To continue from yesterday,
MSNBC filled Olbermann's vacated 8pm slot with Lawrence O'Donnell.
This was probably the best thing they could do.
Lawrence O'Donnell is a class act.
Easily the classiest act they have.
If you have to watch only one hour a night of MSNBC, it should be his.
Lawrence O'Donnell does not delude himself that he is funny.
Many politicians, particularly Republicans, have that particular delusion.
Remember John McCain and "Bomb. bomb, bomb, bomb bomb Iran"?
Many Democrat politicians are genuinely funny.
Barney Frank, Anthony Weiner...JFK was pretty funny.
President Obama is pretty deft with the jokes.
I think it has something to do with an overall humanity that Republicans lack.
O'Donnell, clearly a Democrat, is also clearly not funny, and seems to know it, and makes no attempt at it.
He is, however, quite ironic, and displays that admirably.
He is also quite passionate about the issues he covers.
Seemingly more genuinely passionate than all the others at MSNBC.
Certainly more genuine than Chris Mathews.
He is a more compelling personality than the others, and has much more gravitas.
The only Tivoing I do there is if he's covering a non-political topic, such as Libya.
As long as I'm on Libya, let me say a few words about a great reporter, Richard Engel.
Richard Engel is a genuine war correspondent.
Always out there where the action is.
Until yesterday, when he was reporting on a very clear feed from Pakistan, I was under the assumption that he had a speech impediment.
It turns out that it was simply the lousy feeds they were getting from Libya that seemed to give him a sibilant "S".
Just like Pinky Lee's.
But yesterday, with a good feed, he sounded fine.
They should look into that.
Okay. Onward. As Mort Sahl used to say.
Her heart is definitely in the right place.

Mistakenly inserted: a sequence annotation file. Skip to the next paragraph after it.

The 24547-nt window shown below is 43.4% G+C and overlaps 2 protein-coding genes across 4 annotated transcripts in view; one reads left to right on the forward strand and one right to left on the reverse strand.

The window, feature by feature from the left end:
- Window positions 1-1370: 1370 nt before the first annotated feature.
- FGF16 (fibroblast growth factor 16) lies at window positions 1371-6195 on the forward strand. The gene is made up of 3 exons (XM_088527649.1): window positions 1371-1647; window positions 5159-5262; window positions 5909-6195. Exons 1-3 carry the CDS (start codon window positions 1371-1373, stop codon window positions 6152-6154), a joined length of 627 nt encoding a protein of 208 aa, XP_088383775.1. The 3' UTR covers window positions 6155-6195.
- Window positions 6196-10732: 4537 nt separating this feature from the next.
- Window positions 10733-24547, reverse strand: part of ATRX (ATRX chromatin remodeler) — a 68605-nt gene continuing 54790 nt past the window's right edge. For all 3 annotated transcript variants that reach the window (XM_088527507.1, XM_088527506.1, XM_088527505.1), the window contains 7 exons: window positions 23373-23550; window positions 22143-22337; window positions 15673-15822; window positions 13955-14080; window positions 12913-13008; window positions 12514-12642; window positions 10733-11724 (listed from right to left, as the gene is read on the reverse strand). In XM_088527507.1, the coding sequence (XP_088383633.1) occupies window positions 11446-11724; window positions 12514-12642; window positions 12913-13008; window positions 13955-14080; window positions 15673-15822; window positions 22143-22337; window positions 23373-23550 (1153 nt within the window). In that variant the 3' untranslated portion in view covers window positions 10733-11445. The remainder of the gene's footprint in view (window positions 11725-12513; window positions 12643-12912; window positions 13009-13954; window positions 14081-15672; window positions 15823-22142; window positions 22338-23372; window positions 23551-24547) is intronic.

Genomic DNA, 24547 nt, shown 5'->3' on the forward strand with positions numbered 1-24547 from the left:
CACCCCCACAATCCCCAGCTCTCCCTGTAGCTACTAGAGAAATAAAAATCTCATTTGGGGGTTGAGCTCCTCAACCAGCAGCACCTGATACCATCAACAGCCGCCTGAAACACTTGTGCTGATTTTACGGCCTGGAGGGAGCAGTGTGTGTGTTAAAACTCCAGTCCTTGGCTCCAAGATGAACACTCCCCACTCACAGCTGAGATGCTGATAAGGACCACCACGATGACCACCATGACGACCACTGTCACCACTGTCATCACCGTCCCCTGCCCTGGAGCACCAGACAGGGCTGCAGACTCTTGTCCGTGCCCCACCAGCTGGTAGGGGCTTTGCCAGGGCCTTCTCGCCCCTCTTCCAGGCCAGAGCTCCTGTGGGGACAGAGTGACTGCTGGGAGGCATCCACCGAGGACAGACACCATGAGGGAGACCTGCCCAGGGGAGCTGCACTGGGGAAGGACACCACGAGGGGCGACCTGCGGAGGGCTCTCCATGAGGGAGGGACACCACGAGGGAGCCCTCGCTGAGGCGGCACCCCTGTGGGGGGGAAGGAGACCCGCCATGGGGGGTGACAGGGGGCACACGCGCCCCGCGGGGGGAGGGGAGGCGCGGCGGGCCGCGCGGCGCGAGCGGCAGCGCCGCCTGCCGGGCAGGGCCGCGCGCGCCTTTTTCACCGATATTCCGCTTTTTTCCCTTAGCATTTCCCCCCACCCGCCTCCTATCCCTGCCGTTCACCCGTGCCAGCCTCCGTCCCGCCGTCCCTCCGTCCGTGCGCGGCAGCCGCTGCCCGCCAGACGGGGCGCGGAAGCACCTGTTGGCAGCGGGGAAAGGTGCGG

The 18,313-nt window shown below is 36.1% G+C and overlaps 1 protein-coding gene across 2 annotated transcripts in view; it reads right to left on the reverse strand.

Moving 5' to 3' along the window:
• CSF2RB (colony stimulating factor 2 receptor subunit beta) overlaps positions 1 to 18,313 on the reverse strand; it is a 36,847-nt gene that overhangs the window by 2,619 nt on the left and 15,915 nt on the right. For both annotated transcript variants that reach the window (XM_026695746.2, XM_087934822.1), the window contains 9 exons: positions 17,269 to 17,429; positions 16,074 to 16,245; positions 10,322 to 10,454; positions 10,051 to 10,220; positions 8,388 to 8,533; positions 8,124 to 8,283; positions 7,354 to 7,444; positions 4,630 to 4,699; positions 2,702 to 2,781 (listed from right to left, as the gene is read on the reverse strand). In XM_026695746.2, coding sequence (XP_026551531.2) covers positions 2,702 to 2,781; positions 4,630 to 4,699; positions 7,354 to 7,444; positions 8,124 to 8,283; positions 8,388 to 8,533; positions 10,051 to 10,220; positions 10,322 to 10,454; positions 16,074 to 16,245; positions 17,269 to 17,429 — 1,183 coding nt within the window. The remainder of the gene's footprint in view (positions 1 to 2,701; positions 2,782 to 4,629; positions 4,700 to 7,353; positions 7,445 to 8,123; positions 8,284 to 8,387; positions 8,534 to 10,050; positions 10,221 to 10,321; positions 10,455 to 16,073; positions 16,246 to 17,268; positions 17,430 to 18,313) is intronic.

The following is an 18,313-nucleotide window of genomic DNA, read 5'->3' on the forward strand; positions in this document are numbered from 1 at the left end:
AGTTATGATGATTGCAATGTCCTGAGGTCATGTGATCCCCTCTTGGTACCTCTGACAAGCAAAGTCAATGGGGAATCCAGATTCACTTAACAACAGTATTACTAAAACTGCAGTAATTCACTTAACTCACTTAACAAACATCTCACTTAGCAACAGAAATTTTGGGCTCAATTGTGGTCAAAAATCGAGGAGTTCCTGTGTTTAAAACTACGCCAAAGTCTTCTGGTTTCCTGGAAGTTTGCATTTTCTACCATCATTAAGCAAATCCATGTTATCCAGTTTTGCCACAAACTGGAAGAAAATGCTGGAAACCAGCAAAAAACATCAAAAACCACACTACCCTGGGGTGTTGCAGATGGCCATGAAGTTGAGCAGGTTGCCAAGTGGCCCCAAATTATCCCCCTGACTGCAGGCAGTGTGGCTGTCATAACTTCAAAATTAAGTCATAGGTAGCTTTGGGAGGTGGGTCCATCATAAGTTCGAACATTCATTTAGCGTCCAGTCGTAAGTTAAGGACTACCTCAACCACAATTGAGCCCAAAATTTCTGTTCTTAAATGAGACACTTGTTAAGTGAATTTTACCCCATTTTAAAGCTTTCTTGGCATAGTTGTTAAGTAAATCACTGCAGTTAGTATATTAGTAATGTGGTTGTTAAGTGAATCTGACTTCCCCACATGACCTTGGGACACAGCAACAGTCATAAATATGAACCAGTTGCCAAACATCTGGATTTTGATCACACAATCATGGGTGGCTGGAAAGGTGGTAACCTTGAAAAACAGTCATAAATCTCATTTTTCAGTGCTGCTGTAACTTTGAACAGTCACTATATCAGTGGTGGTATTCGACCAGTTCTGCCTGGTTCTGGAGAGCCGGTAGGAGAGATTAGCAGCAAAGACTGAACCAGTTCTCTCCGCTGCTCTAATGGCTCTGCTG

Most of the time.
But she really thinks she's a hoot.
And she will belabor a point into the ground.
One of her ongoing themes is to call out people who won't appear on her show, or even return her phone calls or e-mails.
I know someone who attempted to get her to read a movie script so she could appear as herself in a Cameo role.
That someone would be me.
One of her staff people agreed to receive the script.
It was sent.
Months went by.
I e-mailed to find out why.
It had gotten lost somewhere and was never read.
Would I send it again?
I would and did.
That was many months ago.
And it was a part that could have been done by anyone.
Pots and Kettles.
With Rachel, hear her out for the subject matter, give her no more than a minute, then move on.
And stop whenever there is a good guest.
I'll wrap this up tomorrow, with Ed Schultz, and some general rules that I haven't yet covered.
Mañana (It's good enough for me.)
My new book, "Mark Rothman's Essays", ones that were culled from the blog and are no longer there, along with a surprise bonus, is available for purchase.
Please e-mail me at firstname.lastname@example.org for more info.
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- mark rothman
- Hi. I am, according to my Wikipedia entry,(which I did not create) a noted television writer, playwright, screenwriter, and occasional actor. You can Google me or go to the IMDB to get my credits, and you can come here to get my opinions on things, which I'll try to express eloquently. Hopefully I'll succeed. You can also e-mail me at email@example.com. Perhaps my biggest claim to fame is being responsible, for about six months in 1975, while Head Writer for the "Happy Days" TV series, for Americans saying to each other "Sit on it."